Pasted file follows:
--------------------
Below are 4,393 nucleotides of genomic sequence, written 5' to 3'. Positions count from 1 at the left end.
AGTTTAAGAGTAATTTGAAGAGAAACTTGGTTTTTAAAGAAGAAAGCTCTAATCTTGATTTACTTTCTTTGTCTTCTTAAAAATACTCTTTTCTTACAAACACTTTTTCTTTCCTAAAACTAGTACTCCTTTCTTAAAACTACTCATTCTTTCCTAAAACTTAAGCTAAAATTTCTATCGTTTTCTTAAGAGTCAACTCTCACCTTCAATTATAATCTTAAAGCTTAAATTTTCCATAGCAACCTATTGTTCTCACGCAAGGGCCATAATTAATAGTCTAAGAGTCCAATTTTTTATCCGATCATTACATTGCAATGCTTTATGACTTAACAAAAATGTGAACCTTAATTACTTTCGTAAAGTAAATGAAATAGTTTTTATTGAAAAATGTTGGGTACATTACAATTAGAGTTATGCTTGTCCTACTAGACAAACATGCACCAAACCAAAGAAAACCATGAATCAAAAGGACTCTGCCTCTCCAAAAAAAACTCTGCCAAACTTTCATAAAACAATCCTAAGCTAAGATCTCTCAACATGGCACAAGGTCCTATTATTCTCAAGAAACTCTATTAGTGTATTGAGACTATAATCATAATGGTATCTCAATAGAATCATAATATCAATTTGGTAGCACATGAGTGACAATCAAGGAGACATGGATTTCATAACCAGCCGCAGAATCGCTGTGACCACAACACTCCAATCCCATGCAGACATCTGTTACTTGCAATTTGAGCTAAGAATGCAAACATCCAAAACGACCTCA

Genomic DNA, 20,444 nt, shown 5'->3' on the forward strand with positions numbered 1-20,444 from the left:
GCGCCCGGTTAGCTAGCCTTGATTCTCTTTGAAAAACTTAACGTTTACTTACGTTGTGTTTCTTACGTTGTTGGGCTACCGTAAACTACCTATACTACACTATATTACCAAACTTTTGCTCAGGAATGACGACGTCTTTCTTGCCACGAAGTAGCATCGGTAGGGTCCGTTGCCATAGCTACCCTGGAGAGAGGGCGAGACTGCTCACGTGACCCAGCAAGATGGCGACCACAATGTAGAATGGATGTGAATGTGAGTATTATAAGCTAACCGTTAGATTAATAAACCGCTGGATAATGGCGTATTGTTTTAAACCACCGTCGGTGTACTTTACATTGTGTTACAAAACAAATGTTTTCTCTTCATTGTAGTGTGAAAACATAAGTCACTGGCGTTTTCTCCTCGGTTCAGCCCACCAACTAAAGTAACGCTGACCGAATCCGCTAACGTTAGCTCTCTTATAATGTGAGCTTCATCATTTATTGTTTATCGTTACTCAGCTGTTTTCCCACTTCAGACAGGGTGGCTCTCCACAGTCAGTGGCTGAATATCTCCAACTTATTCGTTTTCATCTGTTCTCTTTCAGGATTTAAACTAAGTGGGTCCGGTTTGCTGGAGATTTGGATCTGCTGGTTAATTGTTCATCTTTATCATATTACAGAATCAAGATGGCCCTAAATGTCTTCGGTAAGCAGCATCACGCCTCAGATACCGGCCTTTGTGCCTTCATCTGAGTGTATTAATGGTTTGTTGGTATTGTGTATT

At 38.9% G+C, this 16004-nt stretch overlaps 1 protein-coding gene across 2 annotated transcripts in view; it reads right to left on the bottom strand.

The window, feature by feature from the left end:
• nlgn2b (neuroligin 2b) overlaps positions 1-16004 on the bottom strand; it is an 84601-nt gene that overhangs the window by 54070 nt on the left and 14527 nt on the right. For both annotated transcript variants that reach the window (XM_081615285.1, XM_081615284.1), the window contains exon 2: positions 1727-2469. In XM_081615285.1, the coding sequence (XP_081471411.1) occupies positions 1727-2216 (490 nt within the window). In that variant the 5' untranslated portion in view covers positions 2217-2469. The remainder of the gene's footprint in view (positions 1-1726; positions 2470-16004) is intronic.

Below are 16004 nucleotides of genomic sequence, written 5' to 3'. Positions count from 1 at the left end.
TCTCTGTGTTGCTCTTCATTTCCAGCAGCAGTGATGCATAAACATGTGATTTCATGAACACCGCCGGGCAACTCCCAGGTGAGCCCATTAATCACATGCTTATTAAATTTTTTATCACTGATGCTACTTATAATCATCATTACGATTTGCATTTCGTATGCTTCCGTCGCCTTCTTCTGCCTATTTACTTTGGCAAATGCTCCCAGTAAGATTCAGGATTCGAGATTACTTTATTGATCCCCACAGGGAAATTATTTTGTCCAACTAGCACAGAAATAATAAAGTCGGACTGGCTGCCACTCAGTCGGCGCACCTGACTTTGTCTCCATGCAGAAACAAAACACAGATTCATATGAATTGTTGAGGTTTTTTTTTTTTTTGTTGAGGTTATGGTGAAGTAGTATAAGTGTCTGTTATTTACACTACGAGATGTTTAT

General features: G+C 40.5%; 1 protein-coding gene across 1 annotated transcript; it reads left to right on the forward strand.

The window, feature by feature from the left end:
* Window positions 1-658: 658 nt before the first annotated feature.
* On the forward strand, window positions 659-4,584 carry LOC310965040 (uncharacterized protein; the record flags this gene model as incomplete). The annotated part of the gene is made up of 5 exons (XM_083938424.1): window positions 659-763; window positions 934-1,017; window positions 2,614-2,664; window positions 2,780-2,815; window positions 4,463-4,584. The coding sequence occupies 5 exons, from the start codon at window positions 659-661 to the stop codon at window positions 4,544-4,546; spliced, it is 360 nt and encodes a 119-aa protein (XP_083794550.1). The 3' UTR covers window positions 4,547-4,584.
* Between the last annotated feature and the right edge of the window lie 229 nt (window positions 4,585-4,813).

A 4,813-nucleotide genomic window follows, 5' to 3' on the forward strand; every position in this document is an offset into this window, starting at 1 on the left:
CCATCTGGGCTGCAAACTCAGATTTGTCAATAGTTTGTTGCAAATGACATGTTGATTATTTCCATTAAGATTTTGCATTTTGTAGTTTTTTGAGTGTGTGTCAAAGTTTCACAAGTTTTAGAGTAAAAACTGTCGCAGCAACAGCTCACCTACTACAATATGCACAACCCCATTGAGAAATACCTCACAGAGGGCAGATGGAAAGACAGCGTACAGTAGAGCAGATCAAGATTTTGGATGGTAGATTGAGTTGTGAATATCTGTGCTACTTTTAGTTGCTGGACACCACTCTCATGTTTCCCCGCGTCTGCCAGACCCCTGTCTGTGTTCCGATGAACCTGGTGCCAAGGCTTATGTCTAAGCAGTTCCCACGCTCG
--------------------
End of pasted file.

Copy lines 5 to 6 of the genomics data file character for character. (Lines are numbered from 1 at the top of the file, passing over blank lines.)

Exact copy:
At 38.9% G+C, this 16004-nt stretch overlaps 1 protein-coding gene across 2 annotated transcripts in view; it reads right to left on the bottom strand.

The window, feature by feature from the left end: